Wilbur Wong wrote:
> > So can I concluded that 1 Unicode Character = 3 Ascii Characters?
No, but one Unicode character in UTF-8 representation is *at most* 4 bytes.
Current Unicode characters can all be represented in 3 bytes or less,
but this is going to change soon. So allow 40 bytes for a 10-character
> > BTW, is there any way that I can find out the Unicode code number of that
> > Unicode character by the information given in the 3 Ascii Characters?
You need to think of the 1-4 bytes as *bytes*, not as "ASCII characters".
Based on that, the following rules work:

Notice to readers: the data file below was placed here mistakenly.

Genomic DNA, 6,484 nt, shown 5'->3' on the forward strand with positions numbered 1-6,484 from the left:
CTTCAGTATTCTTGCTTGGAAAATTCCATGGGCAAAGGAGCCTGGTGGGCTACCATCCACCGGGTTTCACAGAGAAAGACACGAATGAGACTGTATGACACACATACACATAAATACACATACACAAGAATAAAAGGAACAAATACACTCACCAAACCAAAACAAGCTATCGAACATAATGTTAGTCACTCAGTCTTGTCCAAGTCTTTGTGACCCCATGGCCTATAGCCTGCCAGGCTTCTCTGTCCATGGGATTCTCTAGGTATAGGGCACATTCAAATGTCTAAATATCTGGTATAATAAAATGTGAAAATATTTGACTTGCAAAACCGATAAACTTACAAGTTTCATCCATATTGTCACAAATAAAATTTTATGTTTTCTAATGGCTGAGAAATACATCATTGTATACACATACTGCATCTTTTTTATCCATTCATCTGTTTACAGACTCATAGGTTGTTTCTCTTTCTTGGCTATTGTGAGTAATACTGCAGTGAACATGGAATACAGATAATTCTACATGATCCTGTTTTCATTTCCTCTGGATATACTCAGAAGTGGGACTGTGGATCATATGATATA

If the 1st byte is 0-127, then it is a Unicode value all by itself.
If the 1st byte is 128-191, it is an error.
If the 1st byte is 192-223, it is a 2-byte Unicode value, namely
(1st byte - 192) * 64 + (2nd byte - 128).
If the 1st byte is 224-239, it is a 3-byte Unicode value, namely
(1st byte - 224) * 4096 + (2nd byte - 128) * 64 + (3rd byte - 128)
If the 1st byte is 240-248, it is a 4-byte Unicode value, namely
(1st byte - 240) * 262144 + (2nd byte - 128) * 4096 +
(3rd byte - 128) * 64 + (4th byte - 128).
If the 1st byte is 249-255, it is an error.
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